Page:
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Erenumab in Migraine Therapy: Clinical Data


Peter L. Salgo, MD: We’ve got these 2 studies: STRIVE and ARISE. What are they? How were they done? What were they designed to find? What did they find?

Peter Goadsby, MD, PhD: STRIVE and ARISE are randomized, placebo-controlled trials. They are parallel group studies of the canonical CGRP [calcitonin gene‐related peptide] receptor antibody called erenumab. Both studies looked at treatment of episodic migraine. ARISE was a 3-month study. Patients were screened, there was a baseline, and were treated for 3 months. The primary endpoint was reduction in migraine days. STRIVE, again, was a 3-month baseline and a 6-month placebo-controlled trial in episodic migraine. Both of them, more or less, came to the same result.

About 25% to 30% of patients had a 50% response rate on placebo. About 40% of patients, 43% of patients, had a 50% response on 70 mg, and about 50% of patients will have a 50% response on 140 mg. When you look at the more detailed endpoints, about a third of patients had a 75% response, and about 15% will have 100% response on the 140-mg dose.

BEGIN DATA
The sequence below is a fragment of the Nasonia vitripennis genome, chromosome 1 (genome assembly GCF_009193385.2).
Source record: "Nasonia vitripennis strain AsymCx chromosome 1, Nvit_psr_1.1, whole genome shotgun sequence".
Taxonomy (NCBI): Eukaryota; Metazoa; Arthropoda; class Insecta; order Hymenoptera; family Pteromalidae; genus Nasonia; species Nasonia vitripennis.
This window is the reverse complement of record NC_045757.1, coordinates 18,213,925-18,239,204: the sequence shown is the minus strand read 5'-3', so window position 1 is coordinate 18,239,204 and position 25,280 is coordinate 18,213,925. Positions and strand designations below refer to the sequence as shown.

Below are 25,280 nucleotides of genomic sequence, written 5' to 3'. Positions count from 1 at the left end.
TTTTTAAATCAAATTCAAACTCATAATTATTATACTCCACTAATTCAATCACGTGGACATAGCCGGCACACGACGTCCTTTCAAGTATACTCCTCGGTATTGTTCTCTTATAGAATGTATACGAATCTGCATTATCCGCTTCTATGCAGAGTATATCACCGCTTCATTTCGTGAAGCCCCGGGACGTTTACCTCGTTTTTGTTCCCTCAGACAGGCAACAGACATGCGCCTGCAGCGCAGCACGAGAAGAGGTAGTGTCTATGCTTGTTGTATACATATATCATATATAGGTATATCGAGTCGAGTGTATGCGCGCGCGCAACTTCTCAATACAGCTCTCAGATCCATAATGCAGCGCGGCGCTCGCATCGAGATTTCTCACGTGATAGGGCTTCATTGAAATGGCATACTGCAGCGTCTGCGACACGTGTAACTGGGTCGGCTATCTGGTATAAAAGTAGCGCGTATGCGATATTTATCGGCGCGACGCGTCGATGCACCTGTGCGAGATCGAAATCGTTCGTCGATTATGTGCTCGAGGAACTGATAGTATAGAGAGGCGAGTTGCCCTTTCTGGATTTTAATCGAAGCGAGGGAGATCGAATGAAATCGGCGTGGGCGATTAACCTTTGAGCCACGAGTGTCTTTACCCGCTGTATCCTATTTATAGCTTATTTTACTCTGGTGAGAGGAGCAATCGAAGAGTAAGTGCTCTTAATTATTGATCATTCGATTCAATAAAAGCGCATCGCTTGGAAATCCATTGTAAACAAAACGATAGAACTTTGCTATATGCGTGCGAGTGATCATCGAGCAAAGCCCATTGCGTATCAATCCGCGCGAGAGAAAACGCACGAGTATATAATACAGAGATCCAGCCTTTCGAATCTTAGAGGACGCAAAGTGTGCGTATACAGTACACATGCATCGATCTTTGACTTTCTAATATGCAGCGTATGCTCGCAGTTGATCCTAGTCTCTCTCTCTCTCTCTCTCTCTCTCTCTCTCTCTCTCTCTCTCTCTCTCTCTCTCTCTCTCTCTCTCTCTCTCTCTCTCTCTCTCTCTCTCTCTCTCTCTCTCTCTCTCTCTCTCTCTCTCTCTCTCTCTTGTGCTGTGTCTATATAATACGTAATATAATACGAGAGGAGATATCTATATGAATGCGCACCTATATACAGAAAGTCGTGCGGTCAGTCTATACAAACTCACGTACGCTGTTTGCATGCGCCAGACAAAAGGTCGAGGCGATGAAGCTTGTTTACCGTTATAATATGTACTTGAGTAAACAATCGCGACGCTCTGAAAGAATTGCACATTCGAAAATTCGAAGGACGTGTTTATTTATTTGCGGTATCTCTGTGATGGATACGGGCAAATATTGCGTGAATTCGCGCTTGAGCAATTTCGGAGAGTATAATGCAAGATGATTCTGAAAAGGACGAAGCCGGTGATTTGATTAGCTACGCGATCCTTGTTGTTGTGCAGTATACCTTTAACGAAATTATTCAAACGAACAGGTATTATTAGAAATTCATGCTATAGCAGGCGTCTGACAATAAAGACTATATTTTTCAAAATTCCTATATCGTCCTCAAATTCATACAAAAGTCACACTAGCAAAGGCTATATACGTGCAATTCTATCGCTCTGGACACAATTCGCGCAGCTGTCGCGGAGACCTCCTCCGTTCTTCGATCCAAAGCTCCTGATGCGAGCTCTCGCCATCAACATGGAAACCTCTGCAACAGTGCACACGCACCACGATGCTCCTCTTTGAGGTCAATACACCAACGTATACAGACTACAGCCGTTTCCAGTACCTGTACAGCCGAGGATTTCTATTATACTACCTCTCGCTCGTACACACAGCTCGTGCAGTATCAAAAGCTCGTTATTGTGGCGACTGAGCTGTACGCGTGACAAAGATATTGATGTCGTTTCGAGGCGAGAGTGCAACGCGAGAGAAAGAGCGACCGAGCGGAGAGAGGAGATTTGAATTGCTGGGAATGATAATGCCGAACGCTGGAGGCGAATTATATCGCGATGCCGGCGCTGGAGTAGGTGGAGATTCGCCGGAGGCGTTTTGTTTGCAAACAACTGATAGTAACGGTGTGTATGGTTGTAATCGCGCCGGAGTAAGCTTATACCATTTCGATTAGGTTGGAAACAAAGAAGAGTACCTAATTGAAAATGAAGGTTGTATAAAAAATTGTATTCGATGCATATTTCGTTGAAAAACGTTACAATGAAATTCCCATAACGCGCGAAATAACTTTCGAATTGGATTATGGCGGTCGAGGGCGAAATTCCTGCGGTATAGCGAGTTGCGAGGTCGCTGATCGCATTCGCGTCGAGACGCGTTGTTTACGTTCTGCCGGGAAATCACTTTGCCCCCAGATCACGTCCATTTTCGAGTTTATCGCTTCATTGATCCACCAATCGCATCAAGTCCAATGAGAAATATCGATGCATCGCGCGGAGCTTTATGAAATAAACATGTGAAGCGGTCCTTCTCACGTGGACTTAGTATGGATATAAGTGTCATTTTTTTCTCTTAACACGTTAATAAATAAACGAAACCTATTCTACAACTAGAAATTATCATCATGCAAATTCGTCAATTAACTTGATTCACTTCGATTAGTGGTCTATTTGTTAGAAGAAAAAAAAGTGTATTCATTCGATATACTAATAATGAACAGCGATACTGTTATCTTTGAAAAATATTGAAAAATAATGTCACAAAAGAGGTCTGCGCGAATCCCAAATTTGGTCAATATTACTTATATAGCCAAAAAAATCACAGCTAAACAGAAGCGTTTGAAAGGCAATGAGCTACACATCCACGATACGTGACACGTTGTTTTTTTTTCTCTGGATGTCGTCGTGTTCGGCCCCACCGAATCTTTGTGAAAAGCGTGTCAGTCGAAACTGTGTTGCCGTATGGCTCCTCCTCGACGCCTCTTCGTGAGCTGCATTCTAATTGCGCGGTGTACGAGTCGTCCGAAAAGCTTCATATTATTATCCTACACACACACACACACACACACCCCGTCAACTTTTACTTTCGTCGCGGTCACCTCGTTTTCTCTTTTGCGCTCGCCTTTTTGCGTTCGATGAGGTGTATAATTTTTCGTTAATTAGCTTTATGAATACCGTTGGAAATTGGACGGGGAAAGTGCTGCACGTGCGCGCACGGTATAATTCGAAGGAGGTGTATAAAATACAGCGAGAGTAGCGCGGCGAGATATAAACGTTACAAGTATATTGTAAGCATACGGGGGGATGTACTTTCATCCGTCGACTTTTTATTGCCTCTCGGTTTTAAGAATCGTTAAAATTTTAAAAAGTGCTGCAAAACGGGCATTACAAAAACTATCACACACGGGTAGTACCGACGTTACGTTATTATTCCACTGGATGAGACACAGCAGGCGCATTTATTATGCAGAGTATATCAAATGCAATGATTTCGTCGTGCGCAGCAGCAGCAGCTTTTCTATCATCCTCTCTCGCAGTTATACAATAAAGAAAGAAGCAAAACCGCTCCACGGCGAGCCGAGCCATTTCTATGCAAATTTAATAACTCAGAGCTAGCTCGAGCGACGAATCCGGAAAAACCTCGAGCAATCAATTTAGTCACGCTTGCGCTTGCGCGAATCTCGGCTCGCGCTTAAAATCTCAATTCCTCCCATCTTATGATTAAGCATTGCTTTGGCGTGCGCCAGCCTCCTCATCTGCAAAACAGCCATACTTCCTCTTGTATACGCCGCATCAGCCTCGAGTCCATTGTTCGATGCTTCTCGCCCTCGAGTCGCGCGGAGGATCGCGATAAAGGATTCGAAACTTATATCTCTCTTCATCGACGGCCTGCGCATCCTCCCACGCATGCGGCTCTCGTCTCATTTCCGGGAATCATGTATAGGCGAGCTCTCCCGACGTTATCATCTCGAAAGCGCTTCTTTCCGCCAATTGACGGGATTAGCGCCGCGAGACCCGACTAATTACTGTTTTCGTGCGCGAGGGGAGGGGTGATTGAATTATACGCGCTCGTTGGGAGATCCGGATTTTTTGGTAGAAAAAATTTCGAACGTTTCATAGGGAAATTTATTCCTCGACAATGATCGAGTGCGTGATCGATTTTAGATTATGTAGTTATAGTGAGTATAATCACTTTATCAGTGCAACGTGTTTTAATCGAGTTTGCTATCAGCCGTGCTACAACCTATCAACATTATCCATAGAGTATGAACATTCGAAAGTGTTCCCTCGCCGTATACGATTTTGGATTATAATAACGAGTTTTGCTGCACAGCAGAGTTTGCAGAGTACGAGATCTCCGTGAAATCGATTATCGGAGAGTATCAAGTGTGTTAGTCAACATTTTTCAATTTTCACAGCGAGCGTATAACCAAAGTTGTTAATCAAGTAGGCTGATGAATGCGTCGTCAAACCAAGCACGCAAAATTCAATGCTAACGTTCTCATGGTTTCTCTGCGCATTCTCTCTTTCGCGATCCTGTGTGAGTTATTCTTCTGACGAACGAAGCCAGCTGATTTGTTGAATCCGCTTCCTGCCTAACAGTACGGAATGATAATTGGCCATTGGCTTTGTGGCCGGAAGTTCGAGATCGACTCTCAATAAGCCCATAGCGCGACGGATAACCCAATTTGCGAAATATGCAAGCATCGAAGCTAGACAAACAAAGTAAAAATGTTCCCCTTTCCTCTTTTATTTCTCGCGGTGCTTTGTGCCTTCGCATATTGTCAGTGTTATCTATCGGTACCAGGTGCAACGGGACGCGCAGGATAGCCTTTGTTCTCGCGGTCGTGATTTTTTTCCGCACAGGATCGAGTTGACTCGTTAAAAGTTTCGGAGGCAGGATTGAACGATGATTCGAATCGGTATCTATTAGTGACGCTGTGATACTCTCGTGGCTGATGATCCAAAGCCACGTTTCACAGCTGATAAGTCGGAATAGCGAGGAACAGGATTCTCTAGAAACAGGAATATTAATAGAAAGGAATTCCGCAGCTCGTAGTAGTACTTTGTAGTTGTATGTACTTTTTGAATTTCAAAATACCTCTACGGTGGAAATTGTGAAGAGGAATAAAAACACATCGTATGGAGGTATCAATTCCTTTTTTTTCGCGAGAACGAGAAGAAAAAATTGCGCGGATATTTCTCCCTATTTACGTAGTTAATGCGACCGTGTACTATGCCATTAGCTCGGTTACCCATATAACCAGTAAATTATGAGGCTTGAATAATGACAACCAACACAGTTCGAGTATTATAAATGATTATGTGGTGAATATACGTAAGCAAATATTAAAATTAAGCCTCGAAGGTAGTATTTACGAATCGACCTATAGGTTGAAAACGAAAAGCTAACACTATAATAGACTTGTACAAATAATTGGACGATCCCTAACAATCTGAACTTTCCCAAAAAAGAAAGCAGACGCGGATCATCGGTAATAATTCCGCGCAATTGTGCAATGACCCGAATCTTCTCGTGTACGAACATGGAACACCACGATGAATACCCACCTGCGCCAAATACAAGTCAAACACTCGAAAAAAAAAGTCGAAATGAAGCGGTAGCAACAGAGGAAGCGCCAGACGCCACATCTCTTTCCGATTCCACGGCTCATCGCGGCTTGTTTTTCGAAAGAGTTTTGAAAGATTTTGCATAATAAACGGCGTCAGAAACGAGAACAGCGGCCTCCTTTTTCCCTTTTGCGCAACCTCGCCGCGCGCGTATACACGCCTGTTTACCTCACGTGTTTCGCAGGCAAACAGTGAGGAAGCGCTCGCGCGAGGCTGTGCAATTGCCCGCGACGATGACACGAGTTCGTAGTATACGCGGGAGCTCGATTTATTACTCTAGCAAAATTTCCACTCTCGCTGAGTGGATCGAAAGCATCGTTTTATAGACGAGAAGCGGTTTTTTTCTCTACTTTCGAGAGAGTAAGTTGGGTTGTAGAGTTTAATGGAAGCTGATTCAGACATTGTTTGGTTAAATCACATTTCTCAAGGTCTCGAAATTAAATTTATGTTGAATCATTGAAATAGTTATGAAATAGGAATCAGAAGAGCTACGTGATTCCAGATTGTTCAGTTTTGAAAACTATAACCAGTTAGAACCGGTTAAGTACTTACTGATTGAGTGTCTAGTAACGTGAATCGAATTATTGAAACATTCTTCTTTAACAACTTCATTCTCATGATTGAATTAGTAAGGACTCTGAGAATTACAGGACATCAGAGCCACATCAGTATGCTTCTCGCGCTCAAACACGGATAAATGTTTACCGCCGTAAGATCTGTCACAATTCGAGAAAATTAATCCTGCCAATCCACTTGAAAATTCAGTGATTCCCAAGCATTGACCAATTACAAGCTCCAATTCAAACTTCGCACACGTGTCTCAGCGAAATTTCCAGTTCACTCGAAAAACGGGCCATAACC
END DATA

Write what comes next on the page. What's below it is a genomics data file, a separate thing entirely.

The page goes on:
This was paralleled by a reduction in acute migraine treatment use. Triptan use was reduced because they were having less attacks and an improvement in function. What was developed were migraine-specific assessments of disability and function, and they all improved. An important part of the results of both studies, and it’s true across the development program, is they’re very well tolerated. The most common side effect in both studies was some irritation at the injection site. A small percentage of patients, 3% in the active group and 1% in the placebo group, had some constipation. About 2% of patients have this sort of nasal symptomatology. So, we saw 2 large, phase III, well-powered, positive, effective, and well-tolerated studies on this medicine.

Peter L. Salgo, MD: Is there another trial out there? I hesitate to say a “chronic trial?”

Peter Goadsby, MD, PhD: STRIVE and ARISE were studied in episodic migraine—4 to 14 days per month. There’s a chronic migraine trial, published in Lancet Neurology, that was studied. Again, there was a 1-month baseline and 3 months of treatment. We saw a reduction in migraine days, again, at around the 40%. As with STRIVE and ARISE, there were no other adverse events. The treatment was well tolerated. We saw a reduction in migraine-specific treatments and improvement in disability. So, the trial program, altogether, demonstrates that erenumab, specifically, is effective in episodic and chronic migraine.

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